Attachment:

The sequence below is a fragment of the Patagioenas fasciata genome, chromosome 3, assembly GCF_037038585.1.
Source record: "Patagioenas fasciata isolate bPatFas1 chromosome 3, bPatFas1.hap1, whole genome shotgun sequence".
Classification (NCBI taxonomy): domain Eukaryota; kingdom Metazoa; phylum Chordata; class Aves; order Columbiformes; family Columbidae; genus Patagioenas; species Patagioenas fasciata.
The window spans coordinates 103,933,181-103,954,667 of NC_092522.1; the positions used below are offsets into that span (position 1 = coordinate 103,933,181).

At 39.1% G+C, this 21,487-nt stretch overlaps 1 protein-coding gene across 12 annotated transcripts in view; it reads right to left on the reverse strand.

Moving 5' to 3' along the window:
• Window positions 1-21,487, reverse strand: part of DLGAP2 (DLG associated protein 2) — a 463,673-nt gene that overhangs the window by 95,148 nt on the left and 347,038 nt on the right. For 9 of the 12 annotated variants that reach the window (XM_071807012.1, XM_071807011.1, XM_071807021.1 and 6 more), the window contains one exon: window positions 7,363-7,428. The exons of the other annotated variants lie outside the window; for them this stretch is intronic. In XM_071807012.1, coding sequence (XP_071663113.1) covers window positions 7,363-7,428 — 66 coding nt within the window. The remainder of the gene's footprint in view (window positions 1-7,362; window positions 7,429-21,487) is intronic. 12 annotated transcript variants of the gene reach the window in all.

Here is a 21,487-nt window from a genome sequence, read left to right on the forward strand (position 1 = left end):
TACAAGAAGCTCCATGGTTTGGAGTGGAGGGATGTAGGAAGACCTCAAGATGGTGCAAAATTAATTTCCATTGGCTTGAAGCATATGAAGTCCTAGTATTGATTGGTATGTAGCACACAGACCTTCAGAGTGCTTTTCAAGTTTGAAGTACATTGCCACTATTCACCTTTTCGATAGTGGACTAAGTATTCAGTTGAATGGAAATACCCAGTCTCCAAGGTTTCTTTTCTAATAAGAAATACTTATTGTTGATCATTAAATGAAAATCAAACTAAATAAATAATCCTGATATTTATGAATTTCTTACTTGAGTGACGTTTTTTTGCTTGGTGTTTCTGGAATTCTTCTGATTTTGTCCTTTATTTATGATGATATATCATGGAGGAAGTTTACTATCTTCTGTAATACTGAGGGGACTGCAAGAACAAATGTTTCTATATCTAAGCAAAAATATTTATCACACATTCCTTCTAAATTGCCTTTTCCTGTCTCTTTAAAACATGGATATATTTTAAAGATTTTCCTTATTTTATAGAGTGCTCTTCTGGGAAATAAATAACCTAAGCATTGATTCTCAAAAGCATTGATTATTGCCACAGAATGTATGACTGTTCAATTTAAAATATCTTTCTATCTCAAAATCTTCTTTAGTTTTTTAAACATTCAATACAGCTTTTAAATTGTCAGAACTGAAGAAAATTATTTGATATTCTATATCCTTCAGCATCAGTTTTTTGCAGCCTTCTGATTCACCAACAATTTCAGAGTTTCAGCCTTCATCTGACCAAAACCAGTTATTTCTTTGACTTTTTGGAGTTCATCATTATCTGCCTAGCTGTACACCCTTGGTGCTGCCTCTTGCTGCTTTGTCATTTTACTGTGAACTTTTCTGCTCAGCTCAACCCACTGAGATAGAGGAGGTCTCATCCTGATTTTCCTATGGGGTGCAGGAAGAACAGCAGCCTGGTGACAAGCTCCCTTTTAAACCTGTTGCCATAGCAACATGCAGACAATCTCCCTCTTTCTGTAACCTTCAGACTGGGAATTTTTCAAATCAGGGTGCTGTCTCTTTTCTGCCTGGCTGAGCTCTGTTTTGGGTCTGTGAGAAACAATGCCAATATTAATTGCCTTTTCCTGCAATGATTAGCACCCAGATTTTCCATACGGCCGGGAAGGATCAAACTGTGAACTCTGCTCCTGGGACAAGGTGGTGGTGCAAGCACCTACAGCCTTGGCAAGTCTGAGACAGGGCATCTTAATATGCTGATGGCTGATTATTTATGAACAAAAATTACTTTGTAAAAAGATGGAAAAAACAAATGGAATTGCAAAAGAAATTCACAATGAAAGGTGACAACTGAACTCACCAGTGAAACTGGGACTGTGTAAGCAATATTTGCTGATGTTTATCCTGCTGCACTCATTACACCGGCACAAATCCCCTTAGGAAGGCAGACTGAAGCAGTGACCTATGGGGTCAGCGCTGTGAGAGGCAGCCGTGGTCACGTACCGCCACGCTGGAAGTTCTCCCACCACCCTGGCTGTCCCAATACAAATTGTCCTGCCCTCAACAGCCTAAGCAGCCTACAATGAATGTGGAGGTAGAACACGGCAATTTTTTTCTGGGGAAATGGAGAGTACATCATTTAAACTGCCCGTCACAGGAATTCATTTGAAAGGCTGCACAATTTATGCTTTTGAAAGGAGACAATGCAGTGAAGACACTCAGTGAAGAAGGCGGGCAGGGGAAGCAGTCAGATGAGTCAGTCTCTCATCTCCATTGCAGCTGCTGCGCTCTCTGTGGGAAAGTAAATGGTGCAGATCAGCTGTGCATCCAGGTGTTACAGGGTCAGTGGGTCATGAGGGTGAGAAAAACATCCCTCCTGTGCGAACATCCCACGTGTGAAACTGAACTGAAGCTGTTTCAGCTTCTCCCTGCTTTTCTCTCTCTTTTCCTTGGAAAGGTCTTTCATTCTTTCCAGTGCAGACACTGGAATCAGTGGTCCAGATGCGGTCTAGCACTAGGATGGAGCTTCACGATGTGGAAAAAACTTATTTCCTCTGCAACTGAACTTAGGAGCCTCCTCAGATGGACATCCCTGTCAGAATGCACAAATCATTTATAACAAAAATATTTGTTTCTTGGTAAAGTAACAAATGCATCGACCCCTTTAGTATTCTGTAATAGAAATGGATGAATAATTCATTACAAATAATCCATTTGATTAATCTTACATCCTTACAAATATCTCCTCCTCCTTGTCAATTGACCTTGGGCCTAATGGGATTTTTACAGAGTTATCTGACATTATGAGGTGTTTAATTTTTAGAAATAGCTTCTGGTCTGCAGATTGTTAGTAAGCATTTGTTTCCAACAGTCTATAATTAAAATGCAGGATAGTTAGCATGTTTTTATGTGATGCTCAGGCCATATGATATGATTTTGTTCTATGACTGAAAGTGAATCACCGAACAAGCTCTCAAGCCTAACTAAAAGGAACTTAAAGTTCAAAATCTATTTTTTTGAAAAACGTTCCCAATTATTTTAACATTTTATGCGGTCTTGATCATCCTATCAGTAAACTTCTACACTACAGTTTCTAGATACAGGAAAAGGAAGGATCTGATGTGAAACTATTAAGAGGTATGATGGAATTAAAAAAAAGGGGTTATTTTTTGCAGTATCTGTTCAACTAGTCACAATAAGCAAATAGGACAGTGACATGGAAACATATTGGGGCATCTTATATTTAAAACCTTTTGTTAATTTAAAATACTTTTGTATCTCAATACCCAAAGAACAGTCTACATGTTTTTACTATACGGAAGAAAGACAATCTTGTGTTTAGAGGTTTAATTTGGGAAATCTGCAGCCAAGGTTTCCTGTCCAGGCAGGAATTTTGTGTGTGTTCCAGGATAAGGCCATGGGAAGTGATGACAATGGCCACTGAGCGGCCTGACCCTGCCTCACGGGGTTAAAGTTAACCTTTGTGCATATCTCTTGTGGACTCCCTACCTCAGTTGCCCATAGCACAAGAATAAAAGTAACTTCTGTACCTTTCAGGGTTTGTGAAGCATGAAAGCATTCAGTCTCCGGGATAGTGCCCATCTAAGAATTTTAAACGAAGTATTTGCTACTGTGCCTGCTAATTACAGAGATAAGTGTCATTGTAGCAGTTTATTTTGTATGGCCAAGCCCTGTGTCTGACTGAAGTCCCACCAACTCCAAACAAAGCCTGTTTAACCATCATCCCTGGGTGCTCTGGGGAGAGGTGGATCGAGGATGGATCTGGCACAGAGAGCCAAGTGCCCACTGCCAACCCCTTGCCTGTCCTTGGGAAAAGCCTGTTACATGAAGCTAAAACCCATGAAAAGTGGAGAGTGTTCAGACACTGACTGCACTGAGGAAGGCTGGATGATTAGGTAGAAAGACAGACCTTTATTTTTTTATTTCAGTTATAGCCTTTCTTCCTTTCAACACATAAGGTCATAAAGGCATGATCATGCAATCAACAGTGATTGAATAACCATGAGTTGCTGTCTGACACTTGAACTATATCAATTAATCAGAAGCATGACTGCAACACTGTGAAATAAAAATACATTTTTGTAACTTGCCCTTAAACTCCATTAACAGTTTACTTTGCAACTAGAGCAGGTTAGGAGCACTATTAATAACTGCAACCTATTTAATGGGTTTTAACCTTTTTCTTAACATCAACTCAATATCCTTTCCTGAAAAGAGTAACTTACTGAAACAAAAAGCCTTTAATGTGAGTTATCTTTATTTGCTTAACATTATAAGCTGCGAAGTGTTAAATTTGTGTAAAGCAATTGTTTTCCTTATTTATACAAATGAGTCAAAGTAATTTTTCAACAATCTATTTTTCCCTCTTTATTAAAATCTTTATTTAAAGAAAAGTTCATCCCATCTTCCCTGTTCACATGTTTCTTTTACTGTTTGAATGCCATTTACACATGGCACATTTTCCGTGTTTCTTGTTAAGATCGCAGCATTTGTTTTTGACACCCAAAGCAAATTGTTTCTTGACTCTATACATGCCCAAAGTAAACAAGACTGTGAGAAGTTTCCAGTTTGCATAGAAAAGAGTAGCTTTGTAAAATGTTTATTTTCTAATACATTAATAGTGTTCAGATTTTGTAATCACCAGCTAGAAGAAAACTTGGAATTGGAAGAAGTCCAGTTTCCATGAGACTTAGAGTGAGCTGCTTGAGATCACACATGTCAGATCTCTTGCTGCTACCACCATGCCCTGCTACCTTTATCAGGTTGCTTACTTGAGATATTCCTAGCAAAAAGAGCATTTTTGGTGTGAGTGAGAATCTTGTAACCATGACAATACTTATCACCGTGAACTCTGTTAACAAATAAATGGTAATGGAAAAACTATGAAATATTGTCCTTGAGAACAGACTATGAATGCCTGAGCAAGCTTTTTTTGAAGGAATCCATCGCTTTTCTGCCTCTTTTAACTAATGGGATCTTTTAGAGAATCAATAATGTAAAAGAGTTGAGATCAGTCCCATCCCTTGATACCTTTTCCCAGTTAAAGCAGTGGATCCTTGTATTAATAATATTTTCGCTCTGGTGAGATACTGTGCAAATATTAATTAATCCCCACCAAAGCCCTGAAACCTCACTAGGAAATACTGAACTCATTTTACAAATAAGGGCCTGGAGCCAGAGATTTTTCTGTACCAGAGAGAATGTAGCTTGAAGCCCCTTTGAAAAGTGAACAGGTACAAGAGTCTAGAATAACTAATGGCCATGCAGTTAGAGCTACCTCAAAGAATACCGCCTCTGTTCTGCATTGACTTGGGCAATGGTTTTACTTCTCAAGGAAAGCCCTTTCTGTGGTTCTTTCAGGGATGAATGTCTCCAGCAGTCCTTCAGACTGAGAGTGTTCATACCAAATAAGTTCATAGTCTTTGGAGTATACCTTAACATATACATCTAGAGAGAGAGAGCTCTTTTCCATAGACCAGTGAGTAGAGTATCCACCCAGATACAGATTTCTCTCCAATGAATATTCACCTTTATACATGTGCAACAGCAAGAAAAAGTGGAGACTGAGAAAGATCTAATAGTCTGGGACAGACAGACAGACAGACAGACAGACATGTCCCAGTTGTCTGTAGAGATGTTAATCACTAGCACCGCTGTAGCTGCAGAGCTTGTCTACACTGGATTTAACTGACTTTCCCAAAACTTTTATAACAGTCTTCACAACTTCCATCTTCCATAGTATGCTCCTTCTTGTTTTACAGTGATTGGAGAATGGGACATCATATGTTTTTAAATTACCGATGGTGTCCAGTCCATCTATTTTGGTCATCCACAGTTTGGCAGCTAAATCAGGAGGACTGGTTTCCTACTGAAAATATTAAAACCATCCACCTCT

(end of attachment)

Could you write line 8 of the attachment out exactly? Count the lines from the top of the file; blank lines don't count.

Here is a 21,487-nt window from a genome sequence, read left to right on the forward strand (position 1 = left end):